I appreciated this a lot. The community and friendships that Wade/Parzival has within the OASIS tapped a deep sense of nostalgia in me, making me smile as I recalled my own similar friendships. I did groan a bit at Clines’s use of some outdated jargon that was never really that cool, even online. And my nostalgia was tinged with a bit of sadness knowing that online gaming has changed significantly since I was really involved. The reason I’m really not an active online gamer any more is because online gaming is by and large a toxic wasteland of negativity. But I because of the nostalgia, I completely give Ready Player One a pass in that regard. Besides, perhaps an experience as immersive as the OASIS could help bring online gaming back to place that allows for more wholesome communities.
In the same way that Cline captured the feeling of an immersive world of online gaming, he also perfectly captured the feeling of being obsessively nerdy. Which is a good thing, considering the entire story is built around conflicts solved purely with the power of nerdy obsession. The architect of the OASIS, Halliday, imprinted his own nerdiness onto every inch of this online world, with a heavy focus on 80s pop culture (though there are plenty of more recent references, too).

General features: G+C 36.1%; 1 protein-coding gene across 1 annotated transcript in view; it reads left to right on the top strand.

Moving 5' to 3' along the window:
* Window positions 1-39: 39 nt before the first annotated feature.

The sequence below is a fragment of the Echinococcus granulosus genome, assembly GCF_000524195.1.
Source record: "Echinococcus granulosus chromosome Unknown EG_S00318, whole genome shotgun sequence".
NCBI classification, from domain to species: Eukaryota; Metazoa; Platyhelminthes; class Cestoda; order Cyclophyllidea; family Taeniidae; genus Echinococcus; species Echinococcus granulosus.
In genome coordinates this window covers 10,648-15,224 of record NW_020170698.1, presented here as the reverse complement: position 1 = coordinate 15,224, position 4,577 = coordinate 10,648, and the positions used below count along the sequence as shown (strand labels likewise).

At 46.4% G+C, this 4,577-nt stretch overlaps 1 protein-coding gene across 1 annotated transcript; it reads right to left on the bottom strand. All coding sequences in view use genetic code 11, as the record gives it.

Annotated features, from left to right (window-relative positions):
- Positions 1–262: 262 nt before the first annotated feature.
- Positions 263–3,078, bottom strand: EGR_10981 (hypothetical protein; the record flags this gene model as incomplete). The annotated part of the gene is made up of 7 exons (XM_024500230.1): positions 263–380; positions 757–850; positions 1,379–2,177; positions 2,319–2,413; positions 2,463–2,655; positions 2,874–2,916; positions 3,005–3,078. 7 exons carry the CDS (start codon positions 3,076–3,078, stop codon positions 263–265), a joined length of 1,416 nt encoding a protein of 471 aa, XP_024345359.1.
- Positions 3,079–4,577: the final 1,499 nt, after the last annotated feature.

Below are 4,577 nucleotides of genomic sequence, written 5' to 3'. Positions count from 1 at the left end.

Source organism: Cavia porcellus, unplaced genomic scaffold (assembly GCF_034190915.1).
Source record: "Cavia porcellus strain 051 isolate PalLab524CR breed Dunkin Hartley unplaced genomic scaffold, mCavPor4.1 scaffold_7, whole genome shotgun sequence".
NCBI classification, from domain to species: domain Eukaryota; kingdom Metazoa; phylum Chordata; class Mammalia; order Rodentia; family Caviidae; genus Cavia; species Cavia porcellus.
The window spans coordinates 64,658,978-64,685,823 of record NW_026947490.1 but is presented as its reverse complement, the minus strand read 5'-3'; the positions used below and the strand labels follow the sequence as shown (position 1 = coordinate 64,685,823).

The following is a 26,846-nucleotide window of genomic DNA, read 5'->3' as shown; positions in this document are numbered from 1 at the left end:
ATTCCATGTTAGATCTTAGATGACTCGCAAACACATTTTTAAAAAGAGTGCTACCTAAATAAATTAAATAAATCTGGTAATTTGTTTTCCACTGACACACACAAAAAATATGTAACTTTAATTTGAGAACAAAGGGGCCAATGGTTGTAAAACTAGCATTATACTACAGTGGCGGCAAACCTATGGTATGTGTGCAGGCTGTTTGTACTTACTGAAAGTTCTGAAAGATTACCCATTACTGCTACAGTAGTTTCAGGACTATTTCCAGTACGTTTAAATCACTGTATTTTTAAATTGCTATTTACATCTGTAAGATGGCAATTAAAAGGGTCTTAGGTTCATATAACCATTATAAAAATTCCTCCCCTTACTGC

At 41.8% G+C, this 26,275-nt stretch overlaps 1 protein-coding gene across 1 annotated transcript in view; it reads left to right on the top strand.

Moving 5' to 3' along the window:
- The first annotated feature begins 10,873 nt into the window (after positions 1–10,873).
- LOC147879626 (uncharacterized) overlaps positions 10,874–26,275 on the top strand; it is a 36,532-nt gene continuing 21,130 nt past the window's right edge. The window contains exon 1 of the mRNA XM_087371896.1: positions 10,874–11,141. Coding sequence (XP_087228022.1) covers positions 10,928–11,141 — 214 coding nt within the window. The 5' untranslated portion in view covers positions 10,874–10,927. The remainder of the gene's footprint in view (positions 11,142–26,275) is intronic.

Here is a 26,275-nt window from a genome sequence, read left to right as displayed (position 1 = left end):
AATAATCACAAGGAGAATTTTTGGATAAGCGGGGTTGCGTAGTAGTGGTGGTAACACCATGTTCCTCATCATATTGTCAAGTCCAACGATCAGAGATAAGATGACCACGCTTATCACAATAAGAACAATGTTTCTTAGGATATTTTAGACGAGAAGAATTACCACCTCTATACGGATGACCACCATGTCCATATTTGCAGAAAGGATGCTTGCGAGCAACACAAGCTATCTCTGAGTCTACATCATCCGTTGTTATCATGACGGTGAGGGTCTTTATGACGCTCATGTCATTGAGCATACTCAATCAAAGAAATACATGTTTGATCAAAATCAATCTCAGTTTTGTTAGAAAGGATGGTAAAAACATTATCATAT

The story revolves around a contest designed by Halliday to determine the heir to his massive fortune and his complete control over the OASIS. Every challenge presented in this contest requires complete and utter obsession with the same nerd culture that Halliday was obsessed with. It’s stated that he just wanted other people to like the same things he liked, and in one glorious act of social manipulation, he succeeded in bringing the whole world into his personal world of nerd culture. Because of his contest, the 80s makes a glorious return to the mainstream, 60 years later.
Obviously, this level of nerdiness is all-encompassing in the story, acting as an exaggerated insight into what it’s like to be a regular nerd today. My most relatable obsession would be the Song of Ice and Fire world. I related with Ready Player One’s characters obsessing over the creator of this world, looking for hints in every corner for clues and hidden secrets. I was reminded of browsing ASOIAF forums, reading fan theories and connecting dots with other fans, re-reading the books and highlighting minor references that could be hints to some larger aspect of the world. Ernest Cline is obviously a nerd himself, and his characters’ obsession with Halliday and his affinity for nerd culture felt familiar. He succeeded in capturing the nerd spirit.